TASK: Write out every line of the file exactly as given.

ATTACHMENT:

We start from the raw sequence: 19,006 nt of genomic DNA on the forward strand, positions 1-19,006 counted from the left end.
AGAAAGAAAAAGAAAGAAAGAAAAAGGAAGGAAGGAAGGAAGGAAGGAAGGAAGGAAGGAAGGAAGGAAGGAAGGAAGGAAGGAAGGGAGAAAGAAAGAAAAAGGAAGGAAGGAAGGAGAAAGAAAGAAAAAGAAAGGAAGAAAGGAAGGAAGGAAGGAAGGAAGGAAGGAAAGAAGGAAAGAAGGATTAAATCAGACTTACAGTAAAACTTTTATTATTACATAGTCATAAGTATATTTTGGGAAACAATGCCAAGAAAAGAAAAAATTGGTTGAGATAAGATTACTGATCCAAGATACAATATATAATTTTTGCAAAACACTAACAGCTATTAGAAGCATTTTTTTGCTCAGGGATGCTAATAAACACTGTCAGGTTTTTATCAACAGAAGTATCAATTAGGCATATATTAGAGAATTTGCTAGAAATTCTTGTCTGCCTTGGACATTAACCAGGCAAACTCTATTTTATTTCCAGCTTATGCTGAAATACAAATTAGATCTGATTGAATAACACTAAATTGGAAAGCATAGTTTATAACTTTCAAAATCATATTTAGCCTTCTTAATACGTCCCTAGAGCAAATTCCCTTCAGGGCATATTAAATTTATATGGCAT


We start from the raw sequence: 19,006 nt of genomic DNA on the forward strand, positions 1-19,006 counted from the left end.
AGAAAGAAAAAGAAAGAAAGAAAAAGGAAGGAAGGAAGGAAGGAAGGAAGGAAGGAAGGAAGGAAGGAAGGAAGGAAGGAAGGAAGGGAGAAAGAAAGAAAAAGGAAGGAAGGAAGGAGAAAGAAAGAAAAAGAAAGGAAGAAAGGAAGGAAGGAAGGAAGGAAGGAAGGAAAGAAGGAAAGAAGGATTAAATCAGACTTACAGTAAAACTTTTATTATTACATAGTCATAAGTATATTTTGGGAAACAATGCCAAGAAAAGAAAAAATTGGTTGAGATAAGATTACTGATCCAAGATACAATATATAATTTTTGCAAAACACTAACAGCTATTAGAAGCATTTTTTTGCTCAGGGATGCTAATAAACACTGTCAGGTTTTTATCAACAGAAGTATCAATTAGGCATATATTAGAGAATTTGCTAGAAATTCTTGTCTGCCTTGGACATTAACCAGGCAAACTCTATTTTATTTCCAGCTTATGCTGAAATACAAATTAGATCTGATTGAATAACACTAAATTGGAAAGCATAGTTTATAACTTTCAAAATCATATTTAGCCTTCTTAATACGTCCCTAGAGCAAATTCCCTTCAGGGCATATTAAATTTATATGGCAT